October 16, 2012

Fast Take with Dorothy Cosonas at Knoll Luxe

From top: Aranya, Abington (a cotton-polyester upholstery), and Zimba.

From top: Aranya, Abington (a cotton-polyester upholstery), and Zimba.

Last week at New York’s D&D Building,

Knoll Luxe

revealed its latest fabrics – Aranya, Abington, and Zimba – during an afternoon launch with Dorothy Cosonas, creative director of both


and Knoll Luxe. We were granted an exclusive one-on-one with Cosonas to find out how new technologies and materials impact residential fabrics (do they?), and we even got a few hints about the company’s Spring 2013 collaboration with a top-secret fashion designer.

Interior Design

: What was the inspiration for the Fall 2012 introductions?

Dorothy Cosonas: Partly it was based on filling in gaps in the foundation at Knoll Luxe. A few years ago, someone approach me and asked me why we didn’t have a houndstooth. So we introduced Zimba, which is based on a pattern, York, from the 1950s, but this one has more texture, is softer, and has a rich brown and cream that works so well in residential interiors.

ID: When coming up with collections, do you look more at what’s happening internally at KnollLuxe, or is it more geared to addressing what’s happening externally in the market?

DC: It’s definitely a combination of both, ying and yang. At Knoll Luxe, especially in competing with all the other companies in this building, people look to us to define what’s next, so there’s pressure. We’re always looking to evolve and tap into what’s on the horizon.

ID: And is that often driven by technology and new materials?

DC: At KnollLuxe, not as much. For example, if I made an upholstery in 100 percent polyester, I’d definitely get some looks. In residential interiors, people really want warmth and softness and a feeling of luxury. More often than not, this happens with wool, silk, and cotton. The innovation comes in with what we’re able to do with smaller mills in terms of developing custom patterns and smaller batches. It’s also in the aesthetics. Sometimes, there are finishes that are new materials, but often we go back to the foundational fibers.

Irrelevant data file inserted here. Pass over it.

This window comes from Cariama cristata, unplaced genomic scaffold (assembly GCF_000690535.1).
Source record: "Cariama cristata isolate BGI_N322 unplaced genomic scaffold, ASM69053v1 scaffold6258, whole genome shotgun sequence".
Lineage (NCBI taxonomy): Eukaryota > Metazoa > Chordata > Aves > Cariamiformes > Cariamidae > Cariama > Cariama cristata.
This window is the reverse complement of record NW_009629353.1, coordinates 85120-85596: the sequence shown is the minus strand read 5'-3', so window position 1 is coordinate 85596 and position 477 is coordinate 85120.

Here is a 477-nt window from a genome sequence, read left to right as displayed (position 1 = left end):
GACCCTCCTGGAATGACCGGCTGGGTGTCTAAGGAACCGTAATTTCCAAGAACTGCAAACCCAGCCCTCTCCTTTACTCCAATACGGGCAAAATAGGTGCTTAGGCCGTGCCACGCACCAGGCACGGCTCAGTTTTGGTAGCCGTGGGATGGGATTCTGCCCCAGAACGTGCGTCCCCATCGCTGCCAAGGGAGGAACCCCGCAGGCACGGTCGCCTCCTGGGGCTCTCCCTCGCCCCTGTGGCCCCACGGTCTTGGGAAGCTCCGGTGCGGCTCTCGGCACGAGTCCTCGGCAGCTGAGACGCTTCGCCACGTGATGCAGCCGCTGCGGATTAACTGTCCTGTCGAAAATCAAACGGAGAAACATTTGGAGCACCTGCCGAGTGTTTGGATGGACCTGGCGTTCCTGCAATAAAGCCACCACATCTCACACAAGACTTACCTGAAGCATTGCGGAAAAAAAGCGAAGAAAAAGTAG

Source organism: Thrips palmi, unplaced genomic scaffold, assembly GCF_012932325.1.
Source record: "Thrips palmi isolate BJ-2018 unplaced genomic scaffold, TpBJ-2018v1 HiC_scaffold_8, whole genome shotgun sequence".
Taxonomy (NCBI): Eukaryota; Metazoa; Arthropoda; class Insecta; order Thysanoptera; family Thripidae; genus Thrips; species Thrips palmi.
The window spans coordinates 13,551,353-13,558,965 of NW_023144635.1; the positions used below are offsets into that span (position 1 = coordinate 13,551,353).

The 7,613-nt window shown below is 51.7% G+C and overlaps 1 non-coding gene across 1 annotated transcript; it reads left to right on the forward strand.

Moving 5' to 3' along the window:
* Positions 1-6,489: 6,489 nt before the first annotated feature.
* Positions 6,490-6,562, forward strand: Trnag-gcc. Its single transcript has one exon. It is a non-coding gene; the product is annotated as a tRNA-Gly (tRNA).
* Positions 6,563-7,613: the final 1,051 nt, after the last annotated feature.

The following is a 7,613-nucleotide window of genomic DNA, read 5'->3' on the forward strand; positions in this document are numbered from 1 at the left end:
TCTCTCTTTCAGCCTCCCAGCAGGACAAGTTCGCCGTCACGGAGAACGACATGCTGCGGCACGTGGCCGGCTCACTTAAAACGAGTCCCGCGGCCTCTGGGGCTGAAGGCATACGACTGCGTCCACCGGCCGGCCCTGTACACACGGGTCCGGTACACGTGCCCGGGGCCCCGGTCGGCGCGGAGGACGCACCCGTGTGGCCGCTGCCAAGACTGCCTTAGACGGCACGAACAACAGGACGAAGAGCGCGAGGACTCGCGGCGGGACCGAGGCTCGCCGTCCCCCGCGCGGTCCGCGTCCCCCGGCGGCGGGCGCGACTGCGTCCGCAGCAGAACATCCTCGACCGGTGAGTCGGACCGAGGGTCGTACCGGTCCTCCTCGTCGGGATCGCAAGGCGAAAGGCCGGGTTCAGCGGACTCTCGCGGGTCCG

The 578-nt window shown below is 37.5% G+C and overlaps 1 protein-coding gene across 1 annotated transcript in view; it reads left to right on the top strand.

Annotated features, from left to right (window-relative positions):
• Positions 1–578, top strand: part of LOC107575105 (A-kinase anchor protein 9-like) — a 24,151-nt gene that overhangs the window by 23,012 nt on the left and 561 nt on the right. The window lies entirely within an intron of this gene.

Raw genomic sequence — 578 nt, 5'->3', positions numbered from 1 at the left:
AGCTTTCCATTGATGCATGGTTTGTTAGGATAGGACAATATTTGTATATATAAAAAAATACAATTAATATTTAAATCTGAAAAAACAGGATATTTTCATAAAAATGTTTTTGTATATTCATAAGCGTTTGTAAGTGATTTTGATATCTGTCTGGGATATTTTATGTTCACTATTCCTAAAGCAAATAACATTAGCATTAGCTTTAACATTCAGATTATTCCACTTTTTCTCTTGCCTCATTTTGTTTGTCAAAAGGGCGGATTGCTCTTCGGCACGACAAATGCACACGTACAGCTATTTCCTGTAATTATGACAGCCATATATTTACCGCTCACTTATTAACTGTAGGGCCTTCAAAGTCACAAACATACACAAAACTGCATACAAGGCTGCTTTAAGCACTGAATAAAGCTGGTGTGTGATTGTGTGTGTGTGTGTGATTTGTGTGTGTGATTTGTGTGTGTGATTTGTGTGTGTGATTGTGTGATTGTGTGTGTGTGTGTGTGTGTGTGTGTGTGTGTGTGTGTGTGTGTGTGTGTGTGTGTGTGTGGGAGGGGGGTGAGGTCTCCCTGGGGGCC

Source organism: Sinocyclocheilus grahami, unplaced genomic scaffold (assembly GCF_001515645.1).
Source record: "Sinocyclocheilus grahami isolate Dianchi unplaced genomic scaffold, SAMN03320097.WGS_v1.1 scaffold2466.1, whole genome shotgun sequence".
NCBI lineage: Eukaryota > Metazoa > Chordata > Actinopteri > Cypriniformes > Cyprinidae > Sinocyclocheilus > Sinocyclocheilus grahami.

From top: Aranya, Abington (a cotton-polyester upholstery), and Zimba.

From top: Aranya, Abington (a cotton-polyester upholstery), and Zimba.

ID: Is it challenging to find new angles?

DC: Since Knoll is over 60 years old, coming up with new names is a challenge, since of course we can’t repeat anything. So now we ask designers that we work with what words are significant to them, and draw from those. For this introduction, we played off geography. Zimba is the name of a mountain in Austria, where we produced that pattern. Abington is a suburb of Philadelphia, and that pattern was produced in Pennsylvania. The curtain fabric, Aranya, was made in India.

ID: What else is special about these fabrics?

Abington was produced using 10 different yarns, so you really get a depth of color and texture, but it’s subtle and reserved in a great way that it still provides a foundation in residential interiors that we didn’t have before. It’s a tri-color warp. The bold leaf pattern of Aranya is the most trends driven of the three, in terms of the graphics, the nature theme, and the shapes, and the colors offered.

ID: Do you prefer working with the older materials?

DC: Yes. Definitely. Did I answer too quickly? They are so much more luxurious, I love the feel of them. I enjoy being able to create custom designs, too. Otherwise, the big names – Maharam, Designtex, us, for example – we’re all using the same six mills or so. It’s nice to be able to find smaller niche mills when I’m working with KnollLuxe. For example, the one in Pennsylvania is rare – most of our mills are in Europe or India.

ID: Can you give us any hints about the Spring 2013 fashion-inspired collection (previous collections were with Rodarte and Proenza Schouler)?

DC: This fashion designer works with bold graphics, and almost has tribal, raw influences… I hope I didn’t give too much away!

Aranya drapery fabric in linen, rayon, and cotton.

Aranya drapery fabric in linen, rayon, and cotton.

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